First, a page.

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Paloma, Illinois facts for kids

Kids Encyclopedia Facts
Unincorporated community
The Grain Elevator in Paloma
Country United States
State Illinois
County Adams
Coordinates 40°01′22″N 91°11′43″W / 40.02278°N 91.19528°W / 40.02278; -91.19528
Timezone CST (UTC-6)
 - summer (DST) CDT (UTC-5)
ZIP code 62359
Area code 217

Paloma, Illinois is an unincorporated community in Honey Creek Township, Adams County, Illinois, United States. Its main auxiliary route is U.S. Route 24 and is within two miles of Coatsburg, another rural community. During the early 1900s the village was famous for its pickle production and was often nicknamed "Pickleville" because of the vast pickle farms.

Paloma is part of the Quincy, IL–MO Micropolitan Statistical Area.


Paloma is located at 40°1′22″N 91°11′43″W / 40.02278°N 91.19528°W / 40.02278; -91.19528 (40.022778°, -91.195278°).

According to the United States Census Bureau, the ZIP Code Tabulation Area (ZCTA) 62359 includes and surrounds the community.


For the 62359 ZCTA in the 2000 census, which includes Paloma, there were 192 people, 76 households, and 63 families residing in the area.


The community was once known as Pickleville. Local producers shipped pickles to Quincy off a rail platform about a mile west of the present Paloma. Paloma was founded in 1839 when Godding settled here and the cemetery started. Daniel Gooding, an early settler, offered to build the railroad a depot and platform if it would move the Pickleville platform to the town he platted on his land. The railroad agreed, Gooding built the depot and a railroad conductor's wife was responsible for changing the name of the community, deciding Pickleville wasn't very fitting. She named it after a small tribe of Indians, the Paloma, a term which is also Spanish for dove.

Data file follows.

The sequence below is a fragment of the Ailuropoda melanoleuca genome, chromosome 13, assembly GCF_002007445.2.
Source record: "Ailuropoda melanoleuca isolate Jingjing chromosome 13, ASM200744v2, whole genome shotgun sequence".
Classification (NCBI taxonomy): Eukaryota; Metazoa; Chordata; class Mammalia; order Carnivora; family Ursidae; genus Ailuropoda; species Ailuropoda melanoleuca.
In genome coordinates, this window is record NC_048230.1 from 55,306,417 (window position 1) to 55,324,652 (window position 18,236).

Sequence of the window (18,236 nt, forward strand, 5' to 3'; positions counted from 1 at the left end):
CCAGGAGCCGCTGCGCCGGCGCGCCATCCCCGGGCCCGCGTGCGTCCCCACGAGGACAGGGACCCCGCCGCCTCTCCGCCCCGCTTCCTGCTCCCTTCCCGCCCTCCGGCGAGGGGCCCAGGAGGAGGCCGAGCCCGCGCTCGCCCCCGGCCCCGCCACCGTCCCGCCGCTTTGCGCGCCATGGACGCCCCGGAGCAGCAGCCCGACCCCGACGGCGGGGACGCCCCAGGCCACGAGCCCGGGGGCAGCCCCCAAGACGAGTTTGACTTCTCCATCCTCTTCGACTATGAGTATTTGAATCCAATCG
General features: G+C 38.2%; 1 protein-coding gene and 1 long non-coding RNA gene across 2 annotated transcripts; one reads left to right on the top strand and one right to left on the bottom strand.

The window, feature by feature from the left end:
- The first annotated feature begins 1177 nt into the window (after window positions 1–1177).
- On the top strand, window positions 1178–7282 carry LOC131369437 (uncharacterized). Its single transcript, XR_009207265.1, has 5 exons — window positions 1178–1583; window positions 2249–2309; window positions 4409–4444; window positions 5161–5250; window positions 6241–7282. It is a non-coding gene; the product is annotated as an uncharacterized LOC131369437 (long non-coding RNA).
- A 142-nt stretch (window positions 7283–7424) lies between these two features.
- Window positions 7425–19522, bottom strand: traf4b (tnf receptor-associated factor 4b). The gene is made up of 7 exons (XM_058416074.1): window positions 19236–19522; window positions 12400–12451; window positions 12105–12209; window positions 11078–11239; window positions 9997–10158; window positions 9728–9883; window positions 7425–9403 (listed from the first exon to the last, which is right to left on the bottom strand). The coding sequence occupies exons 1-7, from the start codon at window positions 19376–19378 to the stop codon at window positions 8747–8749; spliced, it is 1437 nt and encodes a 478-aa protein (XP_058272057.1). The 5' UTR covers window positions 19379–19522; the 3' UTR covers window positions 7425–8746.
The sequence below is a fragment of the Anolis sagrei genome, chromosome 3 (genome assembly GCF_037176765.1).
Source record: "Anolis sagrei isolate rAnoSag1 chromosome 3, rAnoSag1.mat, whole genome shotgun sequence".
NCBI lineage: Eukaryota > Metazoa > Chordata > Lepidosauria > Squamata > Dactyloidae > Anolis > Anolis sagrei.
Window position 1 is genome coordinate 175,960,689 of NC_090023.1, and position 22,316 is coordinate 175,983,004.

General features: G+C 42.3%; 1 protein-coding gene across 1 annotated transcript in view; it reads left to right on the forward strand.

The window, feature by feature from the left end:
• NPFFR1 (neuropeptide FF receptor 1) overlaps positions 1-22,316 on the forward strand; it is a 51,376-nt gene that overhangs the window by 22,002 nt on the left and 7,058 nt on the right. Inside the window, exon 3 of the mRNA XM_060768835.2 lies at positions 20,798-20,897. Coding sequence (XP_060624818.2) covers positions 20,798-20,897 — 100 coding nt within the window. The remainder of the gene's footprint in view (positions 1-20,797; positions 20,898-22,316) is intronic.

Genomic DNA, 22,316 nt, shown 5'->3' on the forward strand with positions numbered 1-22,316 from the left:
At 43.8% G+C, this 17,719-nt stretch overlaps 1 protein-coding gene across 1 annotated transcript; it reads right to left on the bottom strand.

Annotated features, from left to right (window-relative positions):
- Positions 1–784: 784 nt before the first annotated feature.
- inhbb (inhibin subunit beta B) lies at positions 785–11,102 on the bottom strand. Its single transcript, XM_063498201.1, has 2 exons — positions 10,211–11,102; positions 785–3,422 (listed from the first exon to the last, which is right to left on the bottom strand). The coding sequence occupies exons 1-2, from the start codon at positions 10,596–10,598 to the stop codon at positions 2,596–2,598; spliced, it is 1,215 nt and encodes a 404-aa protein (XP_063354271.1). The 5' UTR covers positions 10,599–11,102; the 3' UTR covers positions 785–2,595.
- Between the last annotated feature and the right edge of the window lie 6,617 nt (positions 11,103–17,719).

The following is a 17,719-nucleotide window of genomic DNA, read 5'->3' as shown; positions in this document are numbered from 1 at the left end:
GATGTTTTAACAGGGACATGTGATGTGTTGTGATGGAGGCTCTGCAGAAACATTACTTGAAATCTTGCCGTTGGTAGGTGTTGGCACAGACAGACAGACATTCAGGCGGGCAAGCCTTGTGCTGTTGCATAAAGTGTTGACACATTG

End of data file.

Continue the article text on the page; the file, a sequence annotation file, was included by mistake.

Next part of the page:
The community thrived thanks to the railroad. At one point, the town had two gas stations, a general store, bank, lumberyard, an elevator, a bulk plant and busy Saturday nights when farmers came into town to trade for their groceries. Euterpe Hall, named for a Greek muse, was the site of plays and shows in the late 19th and early 20th centuries, eventually moving to nearby Fowler and then closing. U.S. Route 24 came through in 1923-24, signaling the rise of the importance of the automobile and the decline of Paloma.

The Elevator located in the center of the town once served the many pickles produced and still serves the home of local crops. Today even though pickles are no longer grown, the Elevator remains a county landmark.

A sesquicentennial celebration took place August 24–26, 2007, in Paloma, with events tied to the 50th annual Paloma Fiesta.

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